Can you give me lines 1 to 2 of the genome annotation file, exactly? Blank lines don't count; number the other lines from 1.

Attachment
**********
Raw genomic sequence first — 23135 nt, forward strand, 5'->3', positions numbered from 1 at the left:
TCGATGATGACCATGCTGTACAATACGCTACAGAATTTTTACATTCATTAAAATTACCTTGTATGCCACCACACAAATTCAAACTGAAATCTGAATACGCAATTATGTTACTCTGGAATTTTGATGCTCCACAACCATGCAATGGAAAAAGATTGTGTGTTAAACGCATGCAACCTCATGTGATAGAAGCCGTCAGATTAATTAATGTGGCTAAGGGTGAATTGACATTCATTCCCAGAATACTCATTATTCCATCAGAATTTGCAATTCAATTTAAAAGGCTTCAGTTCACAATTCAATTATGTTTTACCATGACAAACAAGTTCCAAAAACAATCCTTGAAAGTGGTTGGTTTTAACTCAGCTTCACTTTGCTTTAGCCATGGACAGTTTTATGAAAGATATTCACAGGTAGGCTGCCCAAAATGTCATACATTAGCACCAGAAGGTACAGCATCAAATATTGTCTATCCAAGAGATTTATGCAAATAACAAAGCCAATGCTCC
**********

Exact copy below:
Raw genomic sequence first — 23135 nt, forward strand, 5'->3', positions numbered from 1 at the left:
TCGATGATGACCATGCTGTACAATACGCTACAGAATTTTTACATTCATTAAAATTACCTTGTATGCCACCACACAAATTCAAACTGAAATCTGAATACGCAATTATGTTACTCTGGAATTTTGATGCTCCACAACCATGCAATGGAAAAAGATTGTGTGTTAAACGCATGCAACCTCATGTGATAGAAGCCGTCAGATTAATTAATGTGGCTAAGGGTGAATTGACATTCATTCCCAGAATACTCATTATTCCATCAGAATTTGCAATTCAATTTAAAAGGCTTCAGTTCACAATTCAATTATGTTTTACCATGACAAACAAGTTCCAAAAACAATCCTTGAAAGTGGTTGGTTTTAACTCAGCTTCACTTTGCTTTAGCCATGGACAGTTTTATGAAAGATATTCACAGGTAGGCTGCCCAAAATGTCATACATTAGCACCAGAAGGTACAGCATCAAATATTGTCTATCCAAGAGATTTATGCAAATAACAAAGCCAATGCTCC